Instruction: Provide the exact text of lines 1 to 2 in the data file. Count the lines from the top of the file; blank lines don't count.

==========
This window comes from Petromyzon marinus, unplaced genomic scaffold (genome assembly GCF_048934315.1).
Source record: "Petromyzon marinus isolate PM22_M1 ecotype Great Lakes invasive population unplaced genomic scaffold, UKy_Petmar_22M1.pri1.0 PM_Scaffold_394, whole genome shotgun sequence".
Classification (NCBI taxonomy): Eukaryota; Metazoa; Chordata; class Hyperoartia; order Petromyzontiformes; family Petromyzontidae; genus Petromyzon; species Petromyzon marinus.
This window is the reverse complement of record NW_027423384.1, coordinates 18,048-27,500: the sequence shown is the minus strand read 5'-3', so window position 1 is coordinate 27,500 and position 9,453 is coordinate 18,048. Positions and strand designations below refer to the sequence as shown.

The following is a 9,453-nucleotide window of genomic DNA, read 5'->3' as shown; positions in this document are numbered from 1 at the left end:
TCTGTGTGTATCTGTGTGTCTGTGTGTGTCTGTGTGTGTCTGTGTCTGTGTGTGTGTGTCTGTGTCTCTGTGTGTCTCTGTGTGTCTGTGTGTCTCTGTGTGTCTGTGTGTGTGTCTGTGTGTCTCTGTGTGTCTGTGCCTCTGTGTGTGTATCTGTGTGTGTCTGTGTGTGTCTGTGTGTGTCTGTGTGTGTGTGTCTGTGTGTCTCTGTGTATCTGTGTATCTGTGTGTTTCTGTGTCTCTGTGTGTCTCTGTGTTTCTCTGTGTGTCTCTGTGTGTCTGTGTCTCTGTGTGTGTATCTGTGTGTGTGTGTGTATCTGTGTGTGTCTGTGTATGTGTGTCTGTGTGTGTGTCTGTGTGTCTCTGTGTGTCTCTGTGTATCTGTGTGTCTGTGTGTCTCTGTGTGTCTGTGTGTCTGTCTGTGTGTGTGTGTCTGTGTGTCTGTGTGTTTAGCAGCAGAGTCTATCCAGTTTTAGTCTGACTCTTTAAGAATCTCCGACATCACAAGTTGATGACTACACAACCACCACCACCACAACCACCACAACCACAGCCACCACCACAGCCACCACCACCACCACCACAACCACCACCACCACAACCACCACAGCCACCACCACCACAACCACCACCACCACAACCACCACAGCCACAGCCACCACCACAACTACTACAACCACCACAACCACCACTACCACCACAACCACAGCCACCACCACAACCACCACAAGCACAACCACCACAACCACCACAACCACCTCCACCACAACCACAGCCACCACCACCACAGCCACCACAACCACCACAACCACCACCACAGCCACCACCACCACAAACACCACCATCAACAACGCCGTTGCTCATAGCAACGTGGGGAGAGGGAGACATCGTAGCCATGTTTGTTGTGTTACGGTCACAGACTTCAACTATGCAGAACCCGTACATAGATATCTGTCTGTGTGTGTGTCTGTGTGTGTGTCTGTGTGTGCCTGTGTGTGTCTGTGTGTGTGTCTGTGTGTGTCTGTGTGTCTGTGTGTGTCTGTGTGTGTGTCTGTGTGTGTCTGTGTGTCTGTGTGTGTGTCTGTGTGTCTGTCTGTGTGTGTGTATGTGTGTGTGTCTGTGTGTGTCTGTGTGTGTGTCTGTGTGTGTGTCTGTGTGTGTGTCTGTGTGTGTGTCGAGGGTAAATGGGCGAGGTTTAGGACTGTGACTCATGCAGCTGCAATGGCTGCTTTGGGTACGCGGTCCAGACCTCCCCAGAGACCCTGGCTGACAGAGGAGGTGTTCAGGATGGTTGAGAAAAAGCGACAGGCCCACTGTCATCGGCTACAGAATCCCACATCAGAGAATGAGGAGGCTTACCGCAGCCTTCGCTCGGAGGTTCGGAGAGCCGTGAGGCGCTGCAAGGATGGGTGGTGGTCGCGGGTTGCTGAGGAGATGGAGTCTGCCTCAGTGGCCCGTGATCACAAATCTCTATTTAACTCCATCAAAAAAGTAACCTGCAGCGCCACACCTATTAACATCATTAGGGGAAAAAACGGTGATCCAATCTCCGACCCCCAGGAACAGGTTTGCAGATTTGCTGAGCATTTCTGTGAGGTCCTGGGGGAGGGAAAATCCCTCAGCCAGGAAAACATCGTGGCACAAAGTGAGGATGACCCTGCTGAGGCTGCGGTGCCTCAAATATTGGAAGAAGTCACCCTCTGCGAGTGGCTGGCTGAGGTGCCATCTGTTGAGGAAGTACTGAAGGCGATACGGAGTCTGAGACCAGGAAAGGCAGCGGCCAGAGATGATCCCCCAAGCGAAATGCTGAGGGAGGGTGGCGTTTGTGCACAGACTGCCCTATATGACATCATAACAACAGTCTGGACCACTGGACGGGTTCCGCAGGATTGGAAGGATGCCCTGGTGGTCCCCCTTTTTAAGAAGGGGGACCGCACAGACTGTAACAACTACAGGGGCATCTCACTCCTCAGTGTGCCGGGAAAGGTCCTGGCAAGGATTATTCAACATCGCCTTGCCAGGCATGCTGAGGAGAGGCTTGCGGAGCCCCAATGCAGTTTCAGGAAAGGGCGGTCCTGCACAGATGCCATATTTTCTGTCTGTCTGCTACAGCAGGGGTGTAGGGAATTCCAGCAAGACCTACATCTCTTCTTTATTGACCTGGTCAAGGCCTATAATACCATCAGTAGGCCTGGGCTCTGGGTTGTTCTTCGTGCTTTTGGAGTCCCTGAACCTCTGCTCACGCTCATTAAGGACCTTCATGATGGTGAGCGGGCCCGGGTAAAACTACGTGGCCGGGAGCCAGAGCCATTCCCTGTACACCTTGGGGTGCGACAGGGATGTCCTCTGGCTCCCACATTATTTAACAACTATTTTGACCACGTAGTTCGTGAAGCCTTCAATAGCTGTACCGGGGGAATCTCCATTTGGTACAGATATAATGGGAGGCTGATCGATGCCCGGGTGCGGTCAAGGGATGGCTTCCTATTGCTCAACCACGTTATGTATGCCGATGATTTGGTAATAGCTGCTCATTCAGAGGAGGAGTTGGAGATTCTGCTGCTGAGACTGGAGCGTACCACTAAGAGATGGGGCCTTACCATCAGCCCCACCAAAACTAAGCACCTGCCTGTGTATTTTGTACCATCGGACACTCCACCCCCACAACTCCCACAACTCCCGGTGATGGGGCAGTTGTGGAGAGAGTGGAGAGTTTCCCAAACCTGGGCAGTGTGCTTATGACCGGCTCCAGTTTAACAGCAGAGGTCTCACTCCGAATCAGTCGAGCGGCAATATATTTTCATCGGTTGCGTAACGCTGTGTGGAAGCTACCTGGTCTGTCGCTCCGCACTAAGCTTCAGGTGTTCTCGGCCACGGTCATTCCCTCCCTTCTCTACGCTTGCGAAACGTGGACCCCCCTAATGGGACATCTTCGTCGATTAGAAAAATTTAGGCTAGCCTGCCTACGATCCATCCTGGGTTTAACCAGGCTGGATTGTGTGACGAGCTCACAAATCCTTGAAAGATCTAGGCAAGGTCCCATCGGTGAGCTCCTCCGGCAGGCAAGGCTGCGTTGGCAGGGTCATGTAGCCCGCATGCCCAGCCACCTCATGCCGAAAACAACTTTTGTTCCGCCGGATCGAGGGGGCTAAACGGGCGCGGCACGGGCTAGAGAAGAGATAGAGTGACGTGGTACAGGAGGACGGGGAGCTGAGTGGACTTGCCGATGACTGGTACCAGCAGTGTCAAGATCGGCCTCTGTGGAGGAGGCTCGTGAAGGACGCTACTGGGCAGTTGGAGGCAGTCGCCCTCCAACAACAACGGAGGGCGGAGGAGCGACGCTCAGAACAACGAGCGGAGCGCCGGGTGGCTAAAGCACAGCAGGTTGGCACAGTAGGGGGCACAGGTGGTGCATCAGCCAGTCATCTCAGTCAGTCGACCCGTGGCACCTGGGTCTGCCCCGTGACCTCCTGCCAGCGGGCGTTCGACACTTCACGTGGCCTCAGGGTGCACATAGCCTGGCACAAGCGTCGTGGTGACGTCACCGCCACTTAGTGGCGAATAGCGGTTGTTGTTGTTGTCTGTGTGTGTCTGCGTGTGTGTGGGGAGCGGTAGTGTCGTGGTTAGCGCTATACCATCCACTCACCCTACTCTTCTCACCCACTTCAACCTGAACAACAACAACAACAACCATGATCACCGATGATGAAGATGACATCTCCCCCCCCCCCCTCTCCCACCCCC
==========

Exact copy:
This window comes from Petromyzon marinus, unplaced genomic scaffold (genome assembly GCF_048934315.1).
Source record: "Petromyzon marinus isolate PM22_M1 ecotype Great Lakes invasive population unplaced genomic scaffold, UKy_Petmar_22M1.pri1.0 PM_Scaffold_394, whole genome shotgun sequence".